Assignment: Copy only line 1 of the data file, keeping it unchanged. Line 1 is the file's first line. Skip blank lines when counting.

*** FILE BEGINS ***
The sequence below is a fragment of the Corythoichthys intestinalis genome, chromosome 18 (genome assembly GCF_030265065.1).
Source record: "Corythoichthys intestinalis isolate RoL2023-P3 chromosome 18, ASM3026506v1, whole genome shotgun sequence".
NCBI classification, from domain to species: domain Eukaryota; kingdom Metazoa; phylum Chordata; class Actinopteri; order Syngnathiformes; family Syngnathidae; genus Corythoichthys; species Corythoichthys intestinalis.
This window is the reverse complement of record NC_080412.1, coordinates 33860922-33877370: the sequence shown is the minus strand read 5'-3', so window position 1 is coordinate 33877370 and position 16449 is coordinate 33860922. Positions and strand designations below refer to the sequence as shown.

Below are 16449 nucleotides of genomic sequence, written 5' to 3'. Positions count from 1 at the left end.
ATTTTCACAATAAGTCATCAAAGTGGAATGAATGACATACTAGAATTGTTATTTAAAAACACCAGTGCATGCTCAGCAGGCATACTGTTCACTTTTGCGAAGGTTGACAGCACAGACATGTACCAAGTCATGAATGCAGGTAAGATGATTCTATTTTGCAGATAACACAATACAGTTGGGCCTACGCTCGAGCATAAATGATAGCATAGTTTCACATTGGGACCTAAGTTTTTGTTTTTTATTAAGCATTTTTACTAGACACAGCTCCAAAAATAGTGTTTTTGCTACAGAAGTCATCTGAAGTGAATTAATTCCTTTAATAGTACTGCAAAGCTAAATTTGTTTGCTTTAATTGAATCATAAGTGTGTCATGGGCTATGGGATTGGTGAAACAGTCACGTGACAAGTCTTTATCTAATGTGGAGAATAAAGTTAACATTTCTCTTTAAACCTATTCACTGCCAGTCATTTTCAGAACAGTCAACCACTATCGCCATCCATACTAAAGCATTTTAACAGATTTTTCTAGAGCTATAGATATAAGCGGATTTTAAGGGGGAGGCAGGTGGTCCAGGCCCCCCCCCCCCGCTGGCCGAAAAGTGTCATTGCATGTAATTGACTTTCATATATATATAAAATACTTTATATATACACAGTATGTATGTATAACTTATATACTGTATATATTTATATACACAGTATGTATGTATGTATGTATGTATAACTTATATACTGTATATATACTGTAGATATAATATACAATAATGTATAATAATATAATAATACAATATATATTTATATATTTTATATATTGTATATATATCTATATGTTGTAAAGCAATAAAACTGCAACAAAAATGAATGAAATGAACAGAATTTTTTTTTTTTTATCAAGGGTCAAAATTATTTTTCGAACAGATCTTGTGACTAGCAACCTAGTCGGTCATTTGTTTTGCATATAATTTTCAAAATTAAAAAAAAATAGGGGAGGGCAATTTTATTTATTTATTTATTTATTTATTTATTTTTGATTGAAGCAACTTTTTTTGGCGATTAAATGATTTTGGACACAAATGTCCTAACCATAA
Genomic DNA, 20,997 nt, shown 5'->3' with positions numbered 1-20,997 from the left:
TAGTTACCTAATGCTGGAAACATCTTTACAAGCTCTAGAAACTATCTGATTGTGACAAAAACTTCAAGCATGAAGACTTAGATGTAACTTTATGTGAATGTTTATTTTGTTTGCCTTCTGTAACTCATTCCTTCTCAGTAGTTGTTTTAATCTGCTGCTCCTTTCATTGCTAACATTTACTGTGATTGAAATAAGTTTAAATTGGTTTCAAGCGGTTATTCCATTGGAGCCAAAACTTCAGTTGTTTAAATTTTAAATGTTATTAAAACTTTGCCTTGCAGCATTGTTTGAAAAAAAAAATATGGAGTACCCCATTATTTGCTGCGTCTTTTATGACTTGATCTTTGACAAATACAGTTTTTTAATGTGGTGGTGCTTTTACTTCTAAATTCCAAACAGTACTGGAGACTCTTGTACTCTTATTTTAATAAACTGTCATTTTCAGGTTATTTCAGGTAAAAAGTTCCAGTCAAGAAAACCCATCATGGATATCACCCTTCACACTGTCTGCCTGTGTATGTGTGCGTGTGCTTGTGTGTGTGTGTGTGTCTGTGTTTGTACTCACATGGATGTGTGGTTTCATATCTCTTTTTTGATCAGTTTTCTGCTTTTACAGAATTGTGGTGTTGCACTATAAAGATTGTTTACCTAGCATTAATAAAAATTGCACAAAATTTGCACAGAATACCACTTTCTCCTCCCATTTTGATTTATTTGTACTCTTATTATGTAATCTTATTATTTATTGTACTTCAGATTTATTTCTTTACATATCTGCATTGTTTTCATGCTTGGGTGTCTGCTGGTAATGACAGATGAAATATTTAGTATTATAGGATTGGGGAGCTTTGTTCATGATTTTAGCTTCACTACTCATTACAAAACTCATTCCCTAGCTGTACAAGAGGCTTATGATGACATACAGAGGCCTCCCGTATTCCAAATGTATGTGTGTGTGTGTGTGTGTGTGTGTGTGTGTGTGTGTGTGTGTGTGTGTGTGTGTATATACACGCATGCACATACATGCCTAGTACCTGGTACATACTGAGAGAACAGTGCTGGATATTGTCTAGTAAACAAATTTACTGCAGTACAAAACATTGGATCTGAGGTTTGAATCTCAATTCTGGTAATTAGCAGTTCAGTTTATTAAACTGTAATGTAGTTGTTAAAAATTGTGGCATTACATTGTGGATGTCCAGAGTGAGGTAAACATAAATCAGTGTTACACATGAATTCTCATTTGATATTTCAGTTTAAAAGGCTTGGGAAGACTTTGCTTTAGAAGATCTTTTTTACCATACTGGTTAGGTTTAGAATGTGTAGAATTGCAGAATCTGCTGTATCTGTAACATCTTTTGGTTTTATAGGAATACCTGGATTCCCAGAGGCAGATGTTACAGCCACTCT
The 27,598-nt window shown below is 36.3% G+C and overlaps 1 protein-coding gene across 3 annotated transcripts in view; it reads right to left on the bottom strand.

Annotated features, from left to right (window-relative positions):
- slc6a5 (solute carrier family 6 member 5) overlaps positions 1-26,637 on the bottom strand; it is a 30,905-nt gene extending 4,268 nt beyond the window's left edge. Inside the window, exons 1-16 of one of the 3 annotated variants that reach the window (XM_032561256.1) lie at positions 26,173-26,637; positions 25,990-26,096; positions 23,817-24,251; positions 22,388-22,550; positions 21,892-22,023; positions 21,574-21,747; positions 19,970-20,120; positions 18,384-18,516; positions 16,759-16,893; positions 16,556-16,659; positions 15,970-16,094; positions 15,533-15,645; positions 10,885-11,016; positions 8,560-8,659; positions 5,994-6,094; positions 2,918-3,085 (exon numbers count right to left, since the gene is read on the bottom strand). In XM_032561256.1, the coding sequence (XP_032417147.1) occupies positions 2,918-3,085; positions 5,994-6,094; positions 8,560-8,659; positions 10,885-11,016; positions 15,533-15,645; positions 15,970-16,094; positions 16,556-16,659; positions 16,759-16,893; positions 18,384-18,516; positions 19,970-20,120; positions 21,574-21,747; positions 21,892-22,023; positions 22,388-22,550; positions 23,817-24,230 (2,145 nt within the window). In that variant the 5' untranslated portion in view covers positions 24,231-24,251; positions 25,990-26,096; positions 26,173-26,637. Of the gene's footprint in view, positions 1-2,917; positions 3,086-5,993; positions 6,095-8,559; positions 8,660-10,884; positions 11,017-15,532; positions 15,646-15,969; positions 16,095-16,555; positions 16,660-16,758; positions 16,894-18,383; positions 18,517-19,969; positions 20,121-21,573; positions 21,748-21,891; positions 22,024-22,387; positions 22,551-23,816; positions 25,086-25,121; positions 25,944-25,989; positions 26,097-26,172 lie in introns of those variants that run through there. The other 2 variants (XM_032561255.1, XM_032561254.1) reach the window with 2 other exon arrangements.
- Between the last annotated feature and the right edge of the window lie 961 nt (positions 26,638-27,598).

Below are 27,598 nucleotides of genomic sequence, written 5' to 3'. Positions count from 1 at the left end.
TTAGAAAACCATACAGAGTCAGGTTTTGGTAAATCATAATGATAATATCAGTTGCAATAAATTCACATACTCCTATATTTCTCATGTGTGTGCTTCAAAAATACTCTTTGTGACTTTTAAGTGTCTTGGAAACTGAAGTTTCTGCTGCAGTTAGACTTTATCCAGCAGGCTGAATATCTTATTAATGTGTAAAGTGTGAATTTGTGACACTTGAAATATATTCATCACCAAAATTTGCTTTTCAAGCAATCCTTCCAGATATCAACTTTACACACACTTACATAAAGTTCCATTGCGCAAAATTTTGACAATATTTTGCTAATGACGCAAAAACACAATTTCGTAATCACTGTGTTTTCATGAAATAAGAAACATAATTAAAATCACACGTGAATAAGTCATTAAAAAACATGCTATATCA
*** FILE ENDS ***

The sequence below is a fragment of the Corythoichthys intestinalis genome, chromosome 18 (genome assembly GCF_030265065.1).